Universal annotation system DotSpots, created by BizRate and Shopzilla founder Farhad Mohit, made quite a splash at the TechCrunch50 conference last week. Wired’s Besty Schiffman blogged that she had it pegged as the probable TechCrunch50 winner. 

DotSpots wants to bring a Wikipedia-like annotation system to every meme on the web, but is currently focusing on the news, COO Navid Aslani told me in an interview last Monday. Bloggers and citizen journalists can contribute to text content–like an AP news story–by posting corrections, opinions, links, YouTube videos, and Flickr photos and the Dotspots semantic matching system will distribute the annotation to wherever else the story appears.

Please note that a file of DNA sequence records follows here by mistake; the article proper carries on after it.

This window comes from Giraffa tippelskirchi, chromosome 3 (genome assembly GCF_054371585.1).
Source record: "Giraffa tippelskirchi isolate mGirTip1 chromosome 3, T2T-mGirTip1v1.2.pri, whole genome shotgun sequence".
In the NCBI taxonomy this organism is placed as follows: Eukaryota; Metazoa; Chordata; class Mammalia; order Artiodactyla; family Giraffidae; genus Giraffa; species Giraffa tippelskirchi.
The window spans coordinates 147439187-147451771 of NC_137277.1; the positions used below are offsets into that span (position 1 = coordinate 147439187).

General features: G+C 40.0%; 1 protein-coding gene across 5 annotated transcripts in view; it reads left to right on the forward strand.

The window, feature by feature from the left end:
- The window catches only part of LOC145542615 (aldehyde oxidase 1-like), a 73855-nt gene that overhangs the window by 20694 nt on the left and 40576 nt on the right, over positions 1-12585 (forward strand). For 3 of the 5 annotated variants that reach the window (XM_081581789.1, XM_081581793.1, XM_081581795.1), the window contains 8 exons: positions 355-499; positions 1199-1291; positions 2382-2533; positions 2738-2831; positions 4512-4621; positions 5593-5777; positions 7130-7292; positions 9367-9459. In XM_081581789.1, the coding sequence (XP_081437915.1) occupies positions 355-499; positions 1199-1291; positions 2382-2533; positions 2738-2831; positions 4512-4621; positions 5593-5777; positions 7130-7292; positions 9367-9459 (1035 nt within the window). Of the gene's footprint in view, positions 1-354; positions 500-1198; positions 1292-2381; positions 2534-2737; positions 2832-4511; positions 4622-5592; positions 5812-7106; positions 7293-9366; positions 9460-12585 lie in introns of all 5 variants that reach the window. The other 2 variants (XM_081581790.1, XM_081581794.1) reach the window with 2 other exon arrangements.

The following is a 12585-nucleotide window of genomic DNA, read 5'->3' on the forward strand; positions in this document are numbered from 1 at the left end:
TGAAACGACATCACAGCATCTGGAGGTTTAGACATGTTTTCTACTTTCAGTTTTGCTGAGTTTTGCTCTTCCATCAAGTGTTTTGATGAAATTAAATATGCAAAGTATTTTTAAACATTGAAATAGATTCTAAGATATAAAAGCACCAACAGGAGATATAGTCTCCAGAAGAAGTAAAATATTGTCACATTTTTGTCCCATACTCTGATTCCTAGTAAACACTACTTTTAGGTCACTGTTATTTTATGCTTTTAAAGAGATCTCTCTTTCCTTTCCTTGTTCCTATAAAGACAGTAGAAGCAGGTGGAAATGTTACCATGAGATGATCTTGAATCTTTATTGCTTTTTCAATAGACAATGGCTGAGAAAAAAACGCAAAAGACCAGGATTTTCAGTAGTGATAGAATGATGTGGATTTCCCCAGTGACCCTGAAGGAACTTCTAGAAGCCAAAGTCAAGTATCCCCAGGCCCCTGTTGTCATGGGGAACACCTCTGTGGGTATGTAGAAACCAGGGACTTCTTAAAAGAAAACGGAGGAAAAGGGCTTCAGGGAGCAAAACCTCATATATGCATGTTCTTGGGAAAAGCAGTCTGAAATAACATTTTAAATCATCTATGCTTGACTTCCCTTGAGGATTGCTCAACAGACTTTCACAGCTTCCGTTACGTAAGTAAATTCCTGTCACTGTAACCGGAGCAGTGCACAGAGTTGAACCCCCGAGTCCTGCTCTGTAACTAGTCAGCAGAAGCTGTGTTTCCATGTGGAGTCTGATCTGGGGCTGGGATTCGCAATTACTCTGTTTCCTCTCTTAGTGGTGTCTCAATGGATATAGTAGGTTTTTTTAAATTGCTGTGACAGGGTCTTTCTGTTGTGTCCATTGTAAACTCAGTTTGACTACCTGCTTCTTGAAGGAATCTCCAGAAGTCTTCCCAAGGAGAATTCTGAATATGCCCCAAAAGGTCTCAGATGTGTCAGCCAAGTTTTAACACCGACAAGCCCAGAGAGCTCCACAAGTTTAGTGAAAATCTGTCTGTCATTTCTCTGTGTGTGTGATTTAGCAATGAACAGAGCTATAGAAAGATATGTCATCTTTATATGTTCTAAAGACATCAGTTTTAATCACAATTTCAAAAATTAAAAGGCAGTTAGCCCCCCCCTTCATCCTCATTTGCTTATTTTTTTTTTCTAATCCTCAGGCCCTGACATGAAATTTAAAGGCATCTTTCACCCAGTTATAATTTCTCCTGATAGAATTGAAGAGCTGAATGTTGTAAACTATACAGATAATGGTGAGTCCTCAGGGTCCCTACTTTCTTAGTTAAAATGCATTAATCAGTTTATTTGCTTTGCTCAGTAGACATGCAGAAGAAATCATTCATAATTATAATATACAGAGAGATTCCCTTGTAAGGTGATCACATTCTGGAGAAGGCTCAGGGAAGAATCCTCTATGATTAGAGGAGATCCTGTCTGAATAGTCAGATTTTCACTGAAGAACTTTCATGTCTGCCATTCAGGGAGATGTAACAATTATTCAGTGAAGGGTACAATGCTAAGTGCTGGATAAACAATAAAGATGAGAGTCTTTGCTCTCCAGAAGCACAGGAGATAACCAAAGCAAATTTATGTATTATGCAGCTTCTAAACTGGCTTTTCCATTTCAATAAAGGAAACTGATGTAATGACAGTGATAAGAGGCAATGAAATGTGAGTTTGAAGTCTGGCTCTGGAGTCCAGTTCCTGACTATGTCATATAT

Google’s Marissa Mayer, one of the judges for the presentation, said it was a "beautiful idea," according to a report by Clint Boulton at eWeek.

Boulton thinks DotSpots would be "fantastic as part of a larger portfolio in the arms of Google, Yahoo, MySpace or Facebook" to help it gets the reach it needs, and we agree. Aslani told me the company’s main focus at this point is ubiquity and that monetization is on "the backburner"; achieving that ubiquity would certainly be easier if the system were incorporated into Google News.

DotSpots long-term business model is to have publishers attach "commercial dots" from advertisers into the DotSpots code, according to Boulton.

Kelsey Blodget, Associate Producer